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ENTERED, according to Act of Congress, in the year 1845, by

D. APPLETON & CO., in the Clerk's Office of the District Court for the Southern District of



“Why, wedded to the Lord, still yearus my heart

Upon these scenes of ancient heathen fame?

Yet legend hoar, and voice of bard that came
Fixing my restless youth with its sweet art,
And shades of power, and those who bore their part

In the mad deeds that set the world in flame,

To fret my memory here,-ah! is it blame
That from my eye the tear is fain to start?
Nay, from no fount impure these drops arise ;
'Tis but the sympathy with Adam's race,
Which in each brother's history reads its own."

Lyra Apostolica.


To have seen Rome is a great fact in an individual's life. So it appeared to the writer of these pages, when wandering among her mighty Tuins, finding every where the bright pictures of youthful imagination surpassed. Cicero in his day declared—“ We are surrounded by the vestiges of history.” How then should we feel when, standing on the same spot, we realize, that eighteen centuries have since added their relics!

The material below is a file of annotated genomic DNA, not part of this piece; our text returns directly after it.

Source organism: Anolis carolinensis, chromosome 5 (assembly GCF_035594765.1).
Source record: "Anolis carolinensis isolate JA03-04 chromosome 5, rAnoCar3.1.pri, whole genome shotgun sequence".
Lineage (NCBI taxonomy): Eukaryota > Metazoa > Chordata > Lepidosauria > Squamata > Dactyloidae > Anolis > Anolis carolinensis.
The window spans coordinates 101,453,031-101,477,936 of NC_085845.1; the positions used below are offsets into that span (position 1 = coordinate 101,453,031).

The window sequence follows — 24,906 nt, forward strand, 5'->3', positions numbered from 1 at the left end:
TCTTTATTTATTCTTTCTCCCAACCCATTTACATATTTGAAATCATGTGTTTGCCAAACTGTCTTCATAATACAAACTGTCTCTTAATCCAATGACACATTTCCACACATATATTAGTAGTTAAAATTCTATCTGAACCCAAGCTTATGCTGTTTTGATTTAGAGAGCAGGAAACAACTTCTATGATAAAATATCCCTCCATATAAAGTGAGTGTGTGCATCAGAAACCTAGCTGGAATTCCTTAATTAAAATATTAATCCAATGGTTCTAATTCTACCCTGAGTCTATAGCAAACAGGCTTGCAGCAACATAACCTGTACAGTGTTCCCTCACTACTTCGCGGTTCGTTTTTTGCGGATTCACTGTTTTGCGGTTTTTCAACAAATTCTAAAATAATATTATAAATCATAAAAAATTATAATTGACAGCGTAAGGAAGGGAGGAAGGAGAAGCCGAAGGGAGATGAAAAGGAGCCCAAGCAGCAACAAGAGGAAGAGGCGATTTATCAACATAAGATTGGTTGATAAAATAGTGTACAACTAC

The title of this volume does not perhaps, give an adequate idea of its contents. The writer was led to adopt it, because his primary object in visiting Rome at that season, was to witness the Christmas services. His residence there was, however, prolonged through the greater part of the winter, all of which time was occupied in diligent study of the inexhaustible objects around him. To attempt a description of one-half, in a work of this size, would be in vain ; he has therefore only selected from his notes written on the spot, some of those things which excited the greatest interest in his own mind.

It will be seen that while he has paid some attention to the antiquities of the city and the classical associations connected with them, he has dwelt particularly upon Ecclesiastical matters relating to the Church of Rome. And in this respect, he thinks the work will differ from most of those on the same subject. Travellers seen generally to have given only a one-sided view of the Papal Church. Some were ready to commend every thing, and others, on the contrary, saw nothing good in the whole system--no rite or service which did not shock some violent prejudice. Now in this, as in every thing else, there is a proper medium. The Church of Rome is indeed deformed by many fearful errors, which often strike at

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